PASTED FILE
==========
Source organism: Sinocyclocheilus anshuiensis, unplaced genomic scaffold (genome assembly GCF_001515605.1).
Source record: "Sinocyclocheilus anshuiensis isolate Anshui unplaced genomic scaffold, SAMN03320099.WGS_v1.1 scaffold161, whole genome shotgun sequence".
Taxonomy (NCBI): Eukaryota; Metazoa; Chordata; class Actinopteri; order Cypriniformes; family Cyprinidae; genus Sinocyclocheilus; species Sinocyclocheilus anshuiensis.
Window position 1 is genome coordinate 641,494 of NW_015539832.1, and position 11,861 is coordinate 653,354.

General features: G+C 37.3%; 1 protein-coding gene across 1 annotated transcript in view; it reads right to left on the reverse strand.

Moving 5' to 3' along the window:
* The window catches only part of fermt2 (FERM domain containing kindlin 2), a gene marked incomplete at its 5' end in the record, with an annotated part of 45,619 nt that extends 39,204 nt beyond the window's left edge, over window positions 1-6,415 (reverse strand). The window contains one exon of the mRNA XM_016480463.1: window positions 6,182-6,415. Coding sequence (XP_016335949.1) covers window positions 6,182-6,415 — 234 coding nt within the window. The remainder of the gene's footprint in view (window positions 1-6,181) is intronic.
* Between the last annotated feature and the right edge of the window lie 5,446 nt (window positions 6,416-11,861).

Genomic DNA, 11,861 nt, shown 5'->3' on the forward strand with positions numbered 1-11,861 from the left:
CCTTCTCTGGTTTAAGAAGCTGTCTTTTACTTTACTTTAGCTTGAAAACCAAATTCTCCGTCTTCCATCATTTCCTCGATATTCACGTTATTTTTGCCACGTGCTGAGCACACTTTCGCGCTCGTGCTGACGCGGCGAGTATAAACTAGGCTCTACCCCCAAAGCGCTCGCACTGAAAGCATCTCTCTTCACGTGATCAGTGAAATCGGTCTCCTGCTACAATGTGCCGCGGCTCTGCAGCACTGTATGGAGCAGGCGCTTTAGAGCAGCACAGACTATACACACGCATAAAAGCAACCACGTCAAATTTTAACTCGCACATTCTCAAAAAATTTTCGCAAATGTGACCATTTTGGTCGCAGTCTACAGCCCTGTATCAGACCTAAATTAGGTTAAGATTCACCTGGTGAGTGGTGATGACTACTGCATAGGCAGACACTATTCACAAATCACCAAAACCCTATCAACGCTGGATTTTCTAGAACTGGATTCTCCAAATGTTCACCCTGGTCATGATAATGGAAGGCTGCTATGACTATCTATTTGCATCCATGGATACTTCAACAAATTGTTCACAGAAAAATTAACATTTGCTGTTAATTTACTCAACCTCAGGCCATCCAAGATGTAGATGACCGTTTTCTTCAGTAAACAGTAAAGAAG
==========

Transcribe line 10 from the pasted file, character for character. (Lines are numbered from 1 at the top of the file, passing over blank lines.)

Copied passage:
CCTTCTCTGGTTTAAGAAGCTGTCTTTTACTTTACTTTAGCTTGAAAACCAAATTCTCCGTCTTCCATCATTTCCTCGATATTCACGTTATTTTTGCCACGTGCTGAGCACACTTTCGCGCTCGTGCTGACGCGGCGAGTATAAACTAGGCTCTACCCCCAAAGCGCTCGCACTGAAAGCATCTCTCTTCACGTGATCAGTGAAATCGGTCTCCTGCTACAATGTGCCGCGGCTCTGCAGCACTGTATGGAGCAGGCGCTTTAGAGCAGCACAGACTATACACACGCATAAAAGCAACCACGTCAAATTTTAACTCGCACATTCTCAAAAAATTTTCGCAAATGTGACCATTTTGGTCGCAGTCTACAGCCCTGTATCAGACCTAAATTAGGTTAAGATTCACCTGGTGAGTGGTGATGACTACTGCATAGGCAGACACTATTCACAAATCACCAAAACCCTATCAACGCTGGATTTTCTAGAACTGGATTCTCCAAATGTTCACCCTGGTCATGATAATGGAAGGCTGCTATGACTATCTATTTGCATCCATGGATACTTCAACAAATTGTTCACAGAAAAATTAACATTTGCTGTTAATTTACTCAACCTCAGGCCATCCAAGATGTAGATGACCGTTTTCTTCAGTAAACAGTAAAGAAG